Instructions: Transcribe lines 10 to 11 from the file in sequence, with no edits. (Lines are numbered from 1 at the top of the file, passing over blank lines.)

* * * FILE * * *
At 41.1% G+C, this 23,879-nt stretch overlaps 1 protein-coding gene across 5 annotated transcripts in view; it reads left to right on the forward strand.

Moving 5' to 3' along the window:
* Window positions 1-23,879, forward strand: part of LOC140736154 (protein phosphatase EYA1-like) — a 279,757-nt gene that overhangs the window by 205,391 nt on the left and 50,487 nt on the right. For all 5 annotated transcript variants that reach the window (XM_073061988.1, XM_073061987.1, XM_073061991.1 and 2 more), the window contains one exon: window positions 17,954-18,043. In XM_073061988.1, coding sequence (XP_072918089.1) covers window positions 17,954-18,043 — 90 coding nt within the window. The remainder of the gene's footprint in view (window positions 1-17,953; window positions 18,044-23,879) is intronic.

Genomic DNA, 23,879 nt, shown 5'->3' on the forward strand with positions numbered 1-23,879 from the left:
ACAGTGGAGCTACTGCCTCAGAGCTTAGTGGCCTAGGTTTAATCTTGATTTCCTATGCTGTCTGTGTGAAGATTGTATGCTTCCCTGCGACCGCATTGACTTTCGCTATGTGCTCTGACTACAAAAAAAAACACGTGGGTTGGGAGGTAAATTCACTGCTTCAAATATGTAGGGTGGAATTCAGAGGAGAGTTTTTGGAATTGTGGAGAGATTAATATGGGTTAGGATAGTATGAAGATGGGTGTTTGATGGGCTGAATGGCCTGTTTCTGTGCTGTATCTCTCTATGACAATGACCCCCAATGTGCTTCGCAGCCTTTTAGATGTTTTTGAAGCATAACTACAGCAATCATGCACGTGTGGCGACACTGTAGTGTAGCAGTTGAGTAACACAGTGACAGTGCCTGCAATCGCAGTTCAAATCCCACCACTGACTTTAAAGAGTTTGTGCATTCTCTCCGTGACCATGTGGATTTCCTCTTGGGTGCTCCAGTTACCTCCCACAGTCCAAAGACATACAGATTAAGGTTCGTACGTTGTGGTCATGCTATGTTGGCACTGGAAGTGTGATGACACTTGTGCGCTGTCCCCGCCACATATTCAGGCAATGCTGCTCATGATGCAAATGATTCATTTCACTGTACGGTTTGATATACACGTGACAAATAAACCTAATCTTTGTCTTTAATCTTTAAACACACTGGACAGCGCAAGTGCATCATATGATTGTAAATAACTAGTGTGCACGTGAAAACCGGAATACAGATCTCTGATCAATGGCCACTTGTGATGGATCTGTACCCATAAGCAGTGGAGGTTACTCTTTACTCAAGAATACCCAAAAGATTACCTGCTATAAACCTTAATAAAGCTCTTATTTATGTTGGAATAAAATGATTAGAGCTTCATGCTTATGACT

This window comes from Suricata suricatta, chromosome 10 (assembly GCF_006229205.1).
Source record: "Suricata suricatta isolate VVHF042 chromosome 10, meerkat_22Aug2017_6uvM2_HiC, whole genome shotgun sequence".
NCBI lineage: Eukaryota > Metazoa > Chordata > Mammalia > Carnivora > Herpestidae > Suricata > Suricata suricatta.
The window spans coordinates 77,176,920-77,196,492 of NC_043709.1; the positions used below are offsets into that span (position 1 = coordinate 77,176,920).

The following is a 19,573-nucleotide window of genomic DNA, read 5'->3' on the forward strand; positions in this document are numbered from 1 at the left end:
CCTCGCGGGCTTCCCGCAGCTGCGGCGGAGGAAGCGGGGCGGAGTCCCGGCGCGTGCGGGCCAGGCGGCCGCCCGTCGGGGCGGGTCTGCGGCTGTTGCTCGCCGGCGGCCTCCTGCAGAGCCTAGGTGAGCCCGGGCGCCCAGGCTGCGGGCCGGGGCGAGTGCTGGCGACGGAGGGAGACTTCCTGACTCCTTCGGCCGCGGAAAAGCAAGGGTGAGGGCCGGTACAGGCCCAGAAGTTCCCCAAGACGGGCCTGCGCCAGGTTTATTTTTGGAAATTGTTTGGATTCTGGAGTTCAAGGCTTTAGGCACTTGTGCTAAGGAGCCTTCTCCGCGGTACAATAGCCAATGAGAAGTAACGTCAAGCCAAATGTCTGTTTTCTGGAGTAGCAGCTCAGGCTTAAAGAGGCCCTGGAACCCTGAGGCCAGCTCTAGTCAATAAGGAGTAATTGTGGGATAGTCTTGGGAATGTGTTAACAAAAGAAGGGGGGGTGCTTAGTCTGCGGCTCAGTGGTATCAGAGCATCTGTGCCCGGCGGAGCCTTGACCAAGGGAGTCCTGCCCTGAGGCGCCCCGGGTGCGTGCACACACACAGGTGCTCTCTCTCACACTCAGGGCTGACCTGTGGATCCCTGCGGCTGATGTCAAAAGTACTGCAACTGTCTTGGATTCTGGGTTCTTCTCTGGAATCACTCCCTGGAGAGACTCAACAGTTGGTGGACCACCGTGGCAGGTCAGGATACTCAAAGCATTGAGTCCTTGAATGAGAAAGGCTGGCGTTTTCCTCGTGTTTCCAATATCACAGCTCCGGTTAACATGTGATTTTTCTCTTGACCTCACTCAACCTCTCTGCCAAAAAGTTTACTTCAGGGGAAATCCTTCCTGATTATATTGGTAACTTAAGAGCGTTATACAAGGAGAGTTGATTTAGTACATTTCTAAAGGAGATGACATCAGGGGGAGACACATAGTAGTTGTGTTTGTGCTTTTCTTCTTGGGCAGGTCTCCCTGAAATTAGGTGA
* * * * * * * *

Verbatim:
The following is a 19,573-nucleotide window of genomic DNA, read 5'->3' on the forward strand; positions in this document are numbered from 1 at the left end:
CCTCGCGGGCTTCCCGCAGCTGCGGCGGAGGAAGCGGGGCGGAGTCCCGGCGCGTGCGGGCCAGGCGGCCGCCCGTCGGGGCGGGTCTGCGGCTGTTGCTCGCCGGCGGCCTCCTGCAGAGCCTAGGTGAGCCCGGGCGCCCAGGCTGCGGGCCGGGGCGAGTGCTGGCGACGGAGGGAGACTTCCTGACTCCTTCGGCCGCGGAAAAGCAAGGGTGAGGGCCGGTACAGGCCCAGAAGTTCCCCAAGACGGGCCTGCGCCAGGTTTATTTTTGGAAATTGTTTGGATTCTGGAGTTCAAGGCTTTAGGCACTTGTGCTAAGGAGCCTTCTCCGCGGTACAATAGCCAATGAGAAGTAACGTCAAGCCAAATGTCTGTTTTCTGGAGTAGCAGCTCAGGCTTAAAGAGGCCCTGGAACCCTGAGGCCAGCTCTAGTCAATAAGGAGTAATTGTGGGATAGTCTTGGGAATGTGTTAACAAAAGAAGGGGGGGTGCTTAGTCTGCGGCTCAGTGGTATCAGAGCATCTGTGCCCGGCGGAGCCTTGACCAAGGGAGTCCTGCCCTGAGGCGCCCCGGGTGCGTGCACACACACAGGTGCTCTCTCTCACACTCAGGGCTGACCTGTGGATCCCTGCGGCTGATGTCAAAAGTACTGCAACTGTCTTGGATTCTGGGTTCTTCTCTGGAATCACTCCCTGGAGAGACTCAACAGTTGGTGGACCACCGTGGCAGGTCAGGATACTCAAAGCATTGAGTCCTTGAATGAGAAAGGCTGGCGTTTTCCTCGTGTTTCCAATATCACAGCTCCGGTTAACATGTGATTTTTCTCTTGACCTCACTCAACCTCTCTGCCAAAAAGTTTACTTCAGGGGAAATCCTTCCTGATTATATTGGTAACTTAAGAGCGTTATACAAGGAGAGTTGATTTAGTACATTTCTAAAGGAGATGACATCAGGGGGAGACACATAGTAGTTGTGTTTGTGCTTTTCTTCTTGGGCAGGTCTCCCTGAAATTAGGTGA